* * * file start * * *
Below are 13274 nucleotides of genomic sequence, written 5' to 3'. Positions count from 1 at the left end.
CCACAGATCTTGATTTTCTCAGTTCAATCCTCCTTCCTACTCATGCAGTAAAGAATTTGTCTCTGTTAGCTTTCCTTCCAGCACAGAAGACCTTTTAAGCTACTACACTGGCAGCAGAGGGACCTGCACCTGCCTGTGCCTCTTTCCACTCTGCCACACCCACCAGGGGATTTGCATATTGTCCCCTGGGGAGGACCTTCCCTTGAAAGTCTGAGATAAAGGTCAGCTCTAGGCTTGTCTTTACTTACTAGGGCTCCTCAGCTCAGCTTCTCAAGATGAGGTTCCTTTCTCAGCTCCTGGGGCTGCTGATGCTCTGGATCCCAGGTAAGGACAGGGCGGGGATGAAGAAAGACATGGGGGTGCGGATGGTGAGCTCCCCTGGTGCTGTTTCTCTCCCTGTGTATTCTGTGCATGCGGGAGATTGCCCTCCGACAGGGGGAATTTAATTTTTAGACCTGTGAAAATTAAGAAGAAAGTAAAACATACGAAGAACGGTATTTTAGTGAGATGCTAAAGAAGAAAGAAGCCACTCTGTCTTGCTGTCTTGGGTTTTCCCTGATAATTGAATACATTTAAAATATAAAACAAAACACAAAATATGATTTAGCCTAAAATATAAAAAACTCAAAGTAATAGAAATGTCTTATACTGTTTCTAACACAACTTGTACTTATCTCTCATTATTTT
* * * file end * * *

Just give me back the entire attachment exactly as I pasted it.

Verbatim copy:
Below are 13274 nucleotides of genomic sequence, written 5' to 3'. Positions count from 1 at the left end.
CCACAGATCTTGATTTTCTCAGTTCAATCCTCCTTCCTACTCATGCAGTAAAGAATTTGTCTCTGTTAGCTTTCCTTCCAGCACAGAAGACCTTTTAAGCTACTACACTGGCAGCAGAGGGACCTGCACCTGCCTGTGCCTCTTTCCACTCTGCCACACCCACCAGGGGATTTGCATATTGTCCCCTGGGGAGGACCTTCCCTTGAAAGTCTGAGATAAAGGTCAGCTCTAGGCTTGTCTTTACTTACTAGGGCTCCTCAGCTCAGCTTCTCAAGATGAGGTTCCTTTCTCAGCTCCTGGGGCTGCTGATGCTCTGGATCCCAGGTAAGGACAGGGCGGGGATGAAGAAAGACATGGGGGTGCGGATGGTGAGCTCCCCTGGTGCTGTTTCTCTCCCTGTGTATTCTGTGCATGCGGGAGATTGCCCTCCGACAGGGGGAATTTAATTTTTAGACCTGTGAAAATTAAGAAGAAAGTAAAACATACGAAGAACGGTATTTTAGTGAGATGCTAAAGAAGAAAGAAGCCACTCTGTCTTGCTGTCTTGGGTTTTCCCTGATAATTGAATACATTTAAAATATAAAACAAAACACAAAATATGATTTAGCCTAAAATATAAAAAACTCAAAGTAATAGAAATGTCTTATACTGTTTCTAACACAACTTGTACTTATCTCTCATTATTTT